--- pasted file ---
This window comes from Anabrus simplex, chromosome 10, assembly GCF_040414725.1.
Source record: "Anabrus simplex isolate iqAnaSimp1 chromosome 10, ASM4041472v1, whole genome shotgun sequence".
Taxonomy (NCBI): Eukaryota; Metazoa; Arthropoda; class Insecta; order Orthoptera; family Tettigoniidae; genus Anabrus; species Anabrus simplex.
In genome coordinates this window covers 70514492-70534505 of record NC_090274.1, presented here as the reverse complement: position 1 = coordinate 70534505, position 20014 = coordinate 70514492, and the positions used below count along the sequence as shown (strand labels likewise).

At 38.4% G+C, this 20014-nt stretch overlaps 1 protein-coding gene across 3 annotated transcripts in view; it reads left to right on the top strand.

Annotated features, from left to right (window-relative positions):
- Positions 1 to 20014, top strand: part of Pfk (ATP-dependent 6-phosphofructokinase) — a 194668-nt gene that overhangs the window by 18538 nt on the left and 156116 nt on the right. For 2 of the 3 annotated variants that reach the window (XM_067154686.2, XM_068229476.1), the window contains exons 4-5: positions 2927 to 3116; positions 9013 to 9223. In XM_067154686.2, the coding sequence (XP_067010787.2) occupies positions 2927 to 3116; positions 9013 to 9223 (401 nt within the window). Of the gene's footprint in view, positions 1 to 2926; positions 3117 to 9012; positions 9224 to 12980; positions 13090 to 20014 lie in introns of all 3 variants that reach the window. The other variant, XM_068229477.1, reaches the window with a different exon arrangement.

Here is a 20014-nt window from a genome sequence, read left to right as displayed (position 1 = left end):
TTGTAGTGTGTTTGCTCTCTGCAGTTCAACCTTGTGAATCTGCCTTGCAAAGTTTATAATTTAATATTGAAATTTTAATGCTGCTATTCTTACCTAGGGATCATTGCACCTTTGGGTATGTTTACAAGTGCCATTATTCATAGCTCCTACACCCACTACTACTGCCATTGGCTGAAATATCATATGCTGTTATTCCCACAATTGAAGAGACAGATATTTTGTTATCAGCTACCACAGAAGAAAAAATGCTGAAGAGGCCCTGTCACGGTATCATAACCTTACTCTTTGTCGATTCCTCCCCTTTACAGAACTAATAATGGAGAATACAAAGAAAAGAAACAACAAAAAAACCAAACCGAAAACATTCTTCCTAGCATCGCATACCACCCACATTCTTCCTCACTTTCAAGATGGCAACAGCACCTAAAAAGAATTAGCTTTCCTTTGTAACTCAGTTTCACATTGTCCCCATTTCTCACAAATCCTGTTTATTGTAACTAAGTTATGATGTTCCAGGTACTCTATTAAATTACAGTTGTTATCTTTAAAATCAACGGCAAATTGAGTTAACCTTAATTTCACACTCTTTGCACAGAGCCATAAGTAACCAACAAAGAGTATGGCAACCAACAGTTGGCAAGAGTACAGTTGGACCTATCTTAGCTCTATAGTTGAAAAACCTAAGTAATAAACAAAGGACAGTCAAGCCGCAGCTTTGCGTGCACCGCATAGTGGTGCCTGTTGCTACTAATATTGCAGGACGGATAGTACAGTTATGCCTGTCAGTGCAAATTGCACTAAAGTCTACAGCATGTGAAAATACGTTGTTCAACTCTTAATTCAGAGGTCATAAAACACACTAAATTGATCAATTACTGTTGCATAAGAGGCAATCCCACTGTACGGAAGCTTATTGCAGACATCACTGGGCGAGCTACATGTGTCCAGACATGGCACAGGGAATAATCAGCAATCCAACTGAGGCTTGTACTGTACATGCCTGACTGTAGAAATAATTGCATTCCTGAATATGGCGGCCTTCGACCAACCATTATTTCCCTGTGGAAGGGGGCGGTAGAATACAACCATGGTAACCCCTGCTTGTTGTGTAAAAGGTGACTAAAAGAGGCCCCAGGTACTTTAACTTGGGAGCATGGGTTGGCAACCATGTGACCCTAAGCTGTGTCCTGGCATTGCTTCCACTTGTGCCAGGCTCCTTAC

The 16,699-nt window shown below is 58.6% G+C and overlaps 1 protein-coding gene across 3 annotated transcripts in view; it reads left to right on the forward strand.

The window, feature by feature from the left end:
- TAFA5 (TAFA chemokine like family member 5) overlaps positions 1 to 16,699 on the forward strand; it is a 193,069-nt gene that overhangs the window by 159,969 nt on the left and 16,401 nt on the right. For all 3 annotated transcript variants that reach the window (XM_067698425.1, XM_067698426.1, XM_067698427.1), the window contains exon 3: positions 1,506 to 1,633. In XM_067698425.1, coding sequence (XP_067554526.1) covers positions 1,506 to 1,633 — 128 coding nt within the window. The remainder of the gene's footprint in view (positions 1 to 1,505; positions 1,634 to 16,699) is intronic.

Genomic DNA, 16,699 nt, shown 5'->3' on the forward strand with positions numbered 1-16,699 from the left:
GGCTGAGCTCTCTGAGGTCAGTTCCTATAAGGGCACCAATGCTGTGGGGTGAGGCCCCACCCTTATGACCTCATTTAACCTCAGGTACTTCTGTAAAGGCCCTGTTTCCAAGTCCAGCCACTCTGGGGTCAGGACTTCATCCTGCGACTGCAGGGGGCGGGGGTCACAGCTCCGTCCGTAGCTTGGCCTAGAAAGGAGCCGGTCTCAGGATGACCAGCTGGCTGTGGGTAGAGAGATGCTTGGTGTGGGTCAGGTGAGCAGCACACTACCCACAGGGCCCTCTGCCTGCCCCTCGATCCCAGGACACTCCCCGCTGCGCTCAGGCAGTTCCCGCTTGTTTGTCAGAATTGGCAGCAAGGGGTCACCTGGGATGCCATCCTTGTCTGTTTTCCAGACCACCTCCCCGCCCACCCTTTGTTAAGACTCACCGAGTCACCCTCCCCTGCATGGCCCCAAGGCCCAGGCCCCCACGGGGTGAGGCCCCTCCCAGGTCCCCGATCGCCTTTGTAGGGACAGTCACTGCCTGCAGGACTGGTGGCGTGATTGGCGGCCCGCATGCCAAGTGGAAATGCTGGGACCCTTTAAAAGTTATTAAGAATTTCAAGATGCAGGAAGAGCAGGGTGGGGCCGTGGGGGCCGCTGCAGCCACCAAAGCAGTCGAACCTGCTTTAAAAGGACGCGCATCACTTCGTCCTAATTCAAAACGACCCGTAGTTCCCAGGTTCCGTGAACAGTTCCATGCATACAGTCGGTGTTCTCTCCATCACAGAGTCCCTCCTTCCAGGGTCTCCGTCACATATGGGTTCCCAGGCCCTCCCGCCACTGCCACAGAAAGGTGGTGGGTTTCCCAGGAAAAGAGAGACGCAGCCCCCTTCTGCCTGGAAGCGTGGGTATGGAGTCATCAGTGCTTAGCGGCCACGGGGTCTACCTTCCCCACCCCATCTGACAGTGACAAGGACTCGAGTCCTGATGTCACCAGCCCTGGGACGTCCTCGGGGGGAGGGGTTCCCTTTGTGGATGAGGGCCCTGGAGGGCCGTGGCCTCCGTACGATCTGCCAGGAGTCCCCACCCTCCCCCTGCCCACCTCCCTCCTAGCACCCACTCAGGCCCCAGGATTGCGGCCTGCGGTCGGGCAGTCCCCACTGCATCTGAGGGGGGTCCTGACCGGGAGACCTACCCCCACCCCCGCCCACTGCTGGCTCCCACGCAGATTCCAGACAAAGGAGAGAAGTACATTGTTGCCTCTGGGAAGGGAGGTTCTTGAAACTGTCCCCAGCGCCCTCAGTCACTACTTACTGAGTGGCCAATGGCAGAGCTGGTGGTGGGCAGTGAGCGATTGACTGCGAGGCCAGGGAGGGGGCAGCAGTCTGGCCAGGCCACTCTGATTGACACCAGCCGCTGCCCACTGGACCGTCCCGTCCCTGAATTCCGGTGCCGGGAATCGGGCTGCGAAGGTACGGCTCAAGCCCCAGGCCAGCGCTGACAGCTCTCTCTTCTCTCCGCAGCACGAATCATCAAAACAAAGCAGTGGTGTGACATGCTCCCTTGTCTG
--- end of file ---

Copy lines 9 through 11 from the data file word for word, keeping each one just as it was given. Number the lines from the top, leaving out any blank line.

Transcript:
TTGTAGTGTGTTTGCTCTCTGCAGTTCAACCTTGTGAATCTGCCTTGCAAAGTTTATAATTTAATATTGAAATTTTAATGCTGCTATTCTTACCTAGGGATCATTGCACCTTTGGGTATGTTTACAAGTGCCATTATTCATAGCTCCTACACCCACTACTACTGCCATTGGCTGAAATATCATATGCTGTTATTCCCACAATTGAAGAGACAGATATTTTGTTATCAGCTACCACAGAAGAAAAAATGCTGAAGAGGCCCTGTCACGGTATCATAACCTTACTCTTTGTCGATTCCTCCCCTTTACAGAACTAATAATGGAGAATACAAAGAAAAGAAACAACAAAAAAACCAAACCGAAAACATTCTTCCTAGCATCGCATACCACCCACATTCTTCCTCACTTTCAAGATGGCAACAGCACCTAAAAAGAATTAGCTTTCCTTTGTAACTCAGTTTCACATTGTCCCCATTTCTCACAAATCCTGTTTATTGTAACTAAGTTATGATGTTCCAGGTACTCTATTAAATTACAGTTGTTATCTTTAAAATCAACGGCAAATTGAGTTAACCTTAATTTCACACTCTTTGCACAGAGCCATAAGTAACCAACAAAGAGTATGGCAACCAACAGTTGGCAAGAGTACAGTTGGACCTATCTTAGCTCTATAGTTGAAAAACCTAAGTAATAAACAAAGGACAGTCAAGCCGCAGCTTTGCGTGCACCGCATAGTGGTGCCTGTTGCTACTAATATTGCAGGACGGATAGTACAGTTATGCCTGTCAGTGCAAATTGCACTAAAGTCTACAGCATGTGAAAATACGTTGTTCAACTCTTAATTCAGAGGTCATAAAACACACTAAATTGATCAATTACTGTTGCATAAGAGGCAATCCCACTGTACGGAAGCTTATTGCAGACATCACTGGGCGAGCTACATGTGTCCAGACATGGCACAGGGAATAATCAGCAATCCAACTGAGGCTTGTACTGTACATGCCTGACTGTAGAAATAATTGCATTCCTGAATATGGCGGCCTTCGACCAACCATTATTTCCCTGTGGAAGGGGGCGGTAGAATACAACCATGGTAACCCCTGCTTGTTGTGTAAAAGGTGACTAAAAGAGGCCCCAGGTACTTTAACTTGGGAGCATGGGTTGGCAACCATGTGACCCTAAGCTGTGTCCTGGCATTGCTTCCACTTGTGCCAGGCTCCTTAC

The 16,699-nt window shown below is 58.6% G+C and overlaps 1 protein-coding gene across 3 annotated transcripts in view; it reads left to right on the forward strand.

The window, feature by feature from the left end: